Background: A recent Surgeon General's report encourages people to ask pharmacists about naloxone, but whether pharmacists are well-prepared to respond to these requests is unclear.
Objectives: Determine factors that are associated with how often pharmacists offer and dispense naloxone.
Methods: A convenience sample of 457 community pharmacists in North Carolina completed a 5-min online survey. Linear regressions were conducted to identify factors that are associated with how often pharmacists offer and dispense naloxone. Pharmacists' self-reported barriers to teaching naloxone administration were identified.
Results: Most pharmacists (81.2%) worked in pharmacies that stocked naloxone, but many never offered (36.6%) or dispensed (19.4%) naloxone. Pharmacists offered (β = 0.15, p < 0.01) and dispensed (β = 0.15, p < 0.01) naloxone more often when their pharmacy stocked more naloxone formulations. Pharmacists who were more comfortable discussing naloxone offered it more often (β = 0.26, p = 0.001). Pharmacists who worked in regional/local/grocery chain pharmacies dispensed and offered naloxone less often than other pharmacy types. Barriers to teaching naloxone administration included: time constraints, inadequate training, and perceived lack of patient comprehension.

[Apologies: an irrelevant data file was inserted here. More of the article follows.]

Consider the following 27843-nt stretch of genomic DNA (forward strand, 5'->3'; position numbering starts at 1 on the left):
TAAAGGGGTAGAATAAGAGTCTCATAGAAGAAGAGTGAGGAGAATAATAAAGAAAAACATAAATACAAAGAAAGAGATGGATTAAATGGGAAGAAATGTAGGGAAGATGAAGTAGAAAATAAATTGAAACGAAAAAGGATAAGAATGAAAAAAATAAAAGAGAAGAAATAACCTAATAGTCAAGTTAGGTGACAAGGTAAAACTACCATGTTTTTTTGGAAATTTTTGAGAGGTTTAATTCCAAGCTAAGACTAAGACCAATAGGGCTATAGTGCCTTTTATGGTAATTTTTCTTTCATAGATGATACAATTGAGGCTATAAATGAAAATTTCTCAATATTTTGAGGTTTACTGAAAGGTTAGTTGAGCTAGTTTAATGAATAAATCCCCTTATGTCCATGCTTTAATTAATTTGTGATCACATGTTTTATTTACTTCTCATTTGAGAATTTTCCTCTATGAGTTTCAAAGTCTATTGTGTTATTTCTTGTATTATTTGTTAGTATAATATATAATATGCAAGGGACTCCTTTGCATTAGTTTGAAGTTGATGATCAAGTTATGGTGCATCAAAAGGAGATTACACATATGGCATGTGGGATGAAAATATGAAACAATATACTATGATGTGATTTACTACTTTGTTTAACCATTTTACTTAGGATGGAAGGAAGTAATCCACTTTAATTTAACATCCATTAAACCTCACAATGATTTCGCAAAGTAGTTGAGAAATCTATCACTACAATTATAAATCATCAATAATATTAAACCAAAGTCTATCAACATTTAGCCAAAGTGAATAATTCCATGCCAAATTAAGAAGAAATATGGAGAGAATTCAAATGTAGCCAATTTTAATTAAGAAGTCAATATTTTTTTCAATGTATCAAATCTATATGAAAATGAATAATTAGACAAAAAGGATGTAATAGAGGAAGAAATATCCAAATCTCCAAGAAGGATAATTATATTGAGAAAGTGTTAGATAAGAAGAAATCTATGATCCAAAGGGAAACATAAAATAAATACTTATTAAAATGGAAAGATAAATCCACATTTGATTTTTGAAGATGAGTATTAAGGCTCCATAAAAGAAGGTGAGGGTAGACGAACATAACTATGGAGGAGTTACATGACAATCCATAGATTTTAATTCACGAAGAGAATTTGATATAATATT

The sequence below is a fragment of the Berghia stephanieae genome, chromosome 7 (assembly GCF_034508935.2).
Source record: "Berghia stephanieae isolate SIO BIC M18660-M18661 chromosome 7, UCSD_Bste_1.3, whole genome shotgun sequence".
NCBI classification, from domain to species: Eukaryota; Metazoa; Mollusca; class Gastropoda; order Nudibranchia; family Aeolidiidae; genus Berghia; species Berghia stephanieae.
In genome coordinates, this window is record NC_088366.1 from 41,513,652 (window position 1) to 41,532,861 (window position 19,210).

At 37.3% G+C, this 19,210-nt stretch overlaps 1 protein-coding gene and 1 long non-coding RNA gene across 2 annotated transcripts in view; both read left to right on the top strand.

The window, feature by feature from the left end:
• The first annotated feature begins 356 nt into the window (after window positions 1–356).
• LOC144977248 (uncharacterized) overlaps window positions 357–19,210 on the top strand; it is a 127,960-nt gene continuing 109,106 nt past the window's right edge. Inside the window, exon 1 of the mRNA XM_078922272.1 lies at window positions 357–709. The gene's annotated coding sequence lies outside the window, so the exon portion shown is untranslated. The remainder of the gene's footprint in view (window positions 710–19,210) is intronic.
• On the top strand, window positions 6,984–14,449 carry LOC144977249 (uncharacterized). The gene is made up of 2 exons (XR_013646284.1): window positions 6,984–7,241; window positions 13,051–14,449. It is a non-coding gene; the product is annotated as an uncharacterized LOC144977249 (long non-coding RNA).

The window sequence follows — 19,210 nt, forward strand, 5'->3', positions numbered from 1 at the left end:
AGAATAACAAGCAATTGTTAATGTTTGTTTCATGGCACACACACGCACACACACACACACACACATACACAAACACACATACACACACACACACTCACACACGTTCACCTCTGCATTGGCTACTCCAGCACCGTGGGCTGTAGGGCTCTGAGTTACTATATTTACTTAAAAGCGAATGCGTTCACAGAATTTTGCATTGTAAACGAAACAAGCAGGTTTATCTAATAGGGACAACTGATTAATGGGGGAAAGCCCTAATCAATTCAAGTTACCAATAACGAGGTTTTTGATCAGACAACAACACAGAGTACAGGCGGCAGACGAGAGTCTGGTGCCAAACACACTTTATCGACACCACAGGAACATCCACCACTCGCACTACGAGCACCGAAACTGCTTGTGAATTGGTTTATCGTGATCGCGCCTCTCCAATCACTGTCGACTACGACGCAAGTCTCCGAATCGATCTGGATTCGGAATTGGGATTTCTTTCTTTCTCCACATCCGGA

Conclusions: Many community pharmacists do not offer or dispense naloxone. Pharmacists who are uncomfortable discussing naloxone or work at smaller chain pharmacies may benefit from targeted naloxone training.
Keywords: Education; Health communication; Naloxone; Pharmacists.
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